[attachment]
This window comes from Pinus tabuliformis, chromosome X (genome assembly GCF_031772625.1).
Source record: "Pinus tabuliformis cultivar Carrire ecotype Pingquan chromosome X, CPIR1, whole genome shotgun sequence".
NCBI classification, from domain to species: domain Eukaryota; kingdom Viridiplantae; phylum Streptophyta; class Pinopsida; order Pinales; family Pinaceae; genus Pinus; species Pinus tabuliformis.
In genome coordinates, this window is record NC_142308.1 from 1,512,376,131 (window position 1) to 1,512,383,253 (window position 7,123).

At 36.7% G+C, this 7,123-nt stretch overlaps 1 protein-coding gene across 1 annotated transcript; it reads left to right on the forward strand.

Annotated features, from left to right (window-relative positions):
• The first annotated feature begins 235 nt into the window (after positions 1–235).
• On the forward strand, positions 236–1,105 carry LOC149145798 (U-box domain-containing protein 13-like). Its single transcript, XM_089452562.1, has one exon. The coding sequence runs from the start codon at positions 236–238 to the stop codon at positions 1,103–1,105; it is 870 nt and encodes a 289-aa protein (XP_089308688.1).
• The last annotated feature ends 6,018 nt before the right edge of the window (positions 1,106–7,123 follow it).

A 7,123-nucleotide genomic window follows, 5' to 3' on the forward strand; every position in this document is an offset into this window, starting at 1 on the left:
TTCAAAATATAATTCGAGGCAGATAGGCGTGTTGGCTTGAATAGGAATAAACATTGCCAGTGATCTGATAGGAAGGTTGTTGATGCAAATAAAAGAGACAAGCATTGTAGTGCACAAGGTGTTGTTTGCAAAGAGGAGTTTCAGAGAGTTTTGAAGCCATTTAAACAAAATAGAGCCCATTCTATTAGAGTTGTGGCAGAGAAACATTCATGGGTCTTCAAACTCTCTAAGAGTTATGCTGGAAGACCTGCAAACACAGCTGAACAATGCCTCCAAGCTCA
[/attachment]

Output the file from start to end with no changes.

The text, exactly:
This window comes from Pinus tabuliformis, chromosome X (genome assembly GCF_031772625.1).
Source record: "Pinus tabuliformis cultivar Carrire ecotype Pingquan chromosome X, CPIR1, whole genome shotgun sequence".
NCBI classification, from domain to species: domain Eukaryota; kingdom Viridiplantae; phylum Streptophyta; class Pinopsida; order Pinales; family Pinaceae; genus Pinus; species Pinus tabuliformis.
In genome coordinates, this window is record NC_142308.1 from 1,512,376,131 (window position 1) to 1,512,383,253 (window position 7,123).

At 36.7% G+C, this 7,123-nt stretch overlaps 1 protein-coding gene across 1 annotated transcript; it reads left to right on the forward strand.

Annotated features, from left to right (window-relative positions):
• The first annotated feature begins 235 nt into the window (after positions 1–235).
• On the forward strand, positions 236–1,105 carry LOC149145798 (U-box domain-containing protein 13-like). Its single transcript, XM_089452562.1, has one exon. The coding sequence runs from the start codon at positions 236–238 to the stop codon at positions 1,103–1,105; it is 870 nt and encodes a 289-aa protein (XP_089308688.1).
• The last annotated feature ends 6,018 nt before the right edge of the window (positions 1,106–7,123 follow it).

A 7,123-nucleotide genomic window follows, 5' to 3' on the forward strand; every position in this document is an offset into this window, starting at 1 on the left:
TTCAAAATATAATTCGAGGCAGATAGGCGTGTTGGCTTGAATAGGAATAAACATTGCCAGTGATCTGATAGGAAGGTTGTTGATGCAAATAAAAGAGACAAGCATTGTAGTGCACAAGGTGTTGTTTGCAAAGAGGAGTTTCAGAGAGTTTTGAAGCCATTTAAACAAAATAGAGCCCATTCTATTAGAGTTGTGGCAGAGAAACATTCATGGGTCTTCAAACTCTCTAAGAGTTATGCTGGAAGACCTGCAAACACAGCTGAACAATGCCTCCAAGCTCA